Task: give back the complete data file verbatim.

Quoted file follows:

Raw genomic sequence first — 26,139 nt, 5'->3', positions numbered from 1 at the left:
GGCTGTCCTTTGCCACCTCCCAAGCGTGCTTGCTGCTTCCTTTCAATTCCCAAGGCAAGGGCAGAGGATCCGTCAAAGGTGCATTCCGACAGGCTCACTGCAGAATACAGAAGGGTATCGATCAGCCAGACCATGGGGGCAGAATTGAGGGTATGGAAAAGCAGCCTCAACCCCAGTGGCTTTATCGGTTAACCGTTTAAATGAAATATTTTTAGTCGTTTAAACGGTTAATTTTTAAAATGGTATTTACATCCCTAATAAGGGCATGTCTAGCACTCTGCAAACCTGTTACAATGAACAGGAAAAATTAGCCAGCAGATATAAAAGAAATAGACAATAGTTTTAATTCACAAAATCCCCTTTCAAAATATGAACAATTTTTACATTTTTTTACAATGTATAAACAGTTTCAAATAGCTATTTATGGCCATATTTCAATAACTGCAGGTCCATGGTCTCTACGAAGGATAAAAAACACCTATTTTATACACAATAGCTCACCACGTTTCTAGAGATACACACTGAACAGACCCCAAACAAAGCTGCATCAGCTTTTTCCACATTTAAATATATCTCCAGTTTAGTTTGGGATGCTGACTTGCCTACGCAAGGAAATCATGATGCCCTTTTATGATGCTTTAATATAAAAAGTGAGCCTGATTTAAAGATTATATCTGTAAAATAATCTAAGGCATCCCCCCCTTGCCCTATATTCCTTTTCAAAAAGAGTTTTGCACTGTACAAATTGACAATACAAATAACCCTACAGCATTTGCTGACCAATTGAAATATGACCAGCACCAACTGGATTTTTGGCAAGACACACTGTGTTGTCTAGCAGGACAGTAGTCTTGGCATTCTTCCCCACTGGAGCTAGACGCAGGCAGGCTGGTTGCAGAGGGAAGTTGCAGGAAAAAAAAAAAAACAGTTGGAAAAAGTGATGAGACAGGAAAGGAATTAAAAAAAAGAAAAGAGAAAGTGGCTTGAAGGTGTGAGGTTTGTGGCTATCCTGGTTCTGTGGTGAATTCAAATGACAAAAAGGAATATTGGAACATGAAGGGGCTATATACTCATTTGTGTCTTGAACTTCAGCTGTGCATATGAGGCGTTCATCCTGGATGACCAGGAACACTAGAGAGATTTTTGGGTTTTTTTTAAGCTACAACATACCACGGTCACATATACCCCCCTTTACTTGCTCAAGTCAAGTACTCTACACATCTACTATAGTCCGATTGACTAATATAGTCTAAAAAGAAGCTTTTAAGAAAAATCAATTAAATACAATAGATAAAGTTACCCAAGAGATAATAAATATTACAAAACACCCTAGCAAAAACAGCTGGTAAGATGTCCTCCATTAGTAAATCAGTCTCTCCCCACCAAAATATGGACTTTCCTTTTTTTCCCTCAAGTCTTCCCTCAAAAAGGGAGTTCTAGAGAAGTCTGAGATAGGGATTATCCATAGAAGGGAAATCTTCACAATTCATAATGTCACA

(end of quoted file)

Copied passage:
Raw genomic sequence first — 26,139 nt, 5'->3', positions numbered from 1 at the left:
GGCTGTCCTTTGCCACCTCCCAAGCGTGCTTGCTGCTTCCTTTCAATTCCCAAGGCAAGGGCAGAGGATCCGTCAAAGGTGCATTCCGACAGGCTCACTGCAGAATACAGAAGGGTATCGATCAGCCAGACCATGGGGGCAGAATTGAGGGTATGGAAAAGCAGCCTCAACCCCAGTGGCTTTATCGGTTAACCGTTTAAATGAAATATTTTTAGTCGTTTAAACGGTTAATTTTTAAAATGGTATTTACATCCCTAATAAGGGCATGTCTAGCACTCTGCAAACCTGTTACAATGAACAGGAAAAATTAGCCAGCAGATATAAAAGAAATAGACAATAGTTTTAATTCACAAAATCCCCTTTCAAAATATGAACAATTTTTACATTTTTTTACAATGTATAAACAGTTTCAAATAGCTATTTATGGCCATATTTCAATAACTGCAGGTCCATGGTCTCTACGAAGGATAAAAAACACCTATTTTATACACAATAGCTCACCACGTTTCTAGAGATACACACTGAACAGACCCCAAACAAAGCTGCATCAGCTTTTTCCACATTTAAATATATCTCCAGTTTAGTTTGGGATGCTGACTTGCCTACGCAAGGAAATCATGATGCCCTTTTATGATGCTTTAATATAAAAAGTGAGCCTGATTTAAAGATTATATCTGTAAAATAATCTAAGGCATCCCCCCCTTGCCCTATATTCCTTTTCAAAAAGAGTTTTGCACTGTACAAATTGACAATACAAATAACCCTACAGCATTTGCTGACCAATTGAAATATGACCAGCACCAACTGGATTTTTGGCAAGACACACTGTGTTGTCTAGCAGGACAGTAGTCTTGGCATTCTTCCCCACTGGAGCTAGACGCAGGCAGGCTGGTTGCAGAGGGAAGTTGCAGGAAAAAAAAAAAAACAGTTGGAAAAAGTGATGAGACAGGAAAGGAATTAAAAAAAAGAAAAGAGAAAGTGGCTTGAAGGTGTGAGGTTTGTGGCTATCCTGGTTCTGTGGTGAATTCAAATGACAAAAAGGAATATTGGAACATGAAGGGGCTATATACTCATTTGTGTCTTGAACTTCAGCTGTGCATATGAGGCGTTCATCCTGGATGACCAGGAACACTAGAGAGATTTTTGGGTTTTTTTTAAGCTACAACATACCACGGTCACATATACCCCCCTTTACTTGCTCAAGTCAAGTACTCTACACATCTACTATAGTCCGATTGACTAATATAGTCTAAAAAGAAGCTTTTAAGAAAAATCAATTAAATACAATAGATAAAGTTACCCAAGAGATAATAAATATTACAAAACACCCTAGCAAAAACAGCTGGTAAGATGTCCTCCATTAGTAAATCAGTCTCTCCCCACCAAAATATGGACTTTCCTTTTTTTCCCTCAAGTCTTCCCTCAAAAAGGGAGTTCTAGAGAAGTCTGAGATAGGGATTATCCATAGAAGGGAAATCTTCACAATTCATAATGTCACA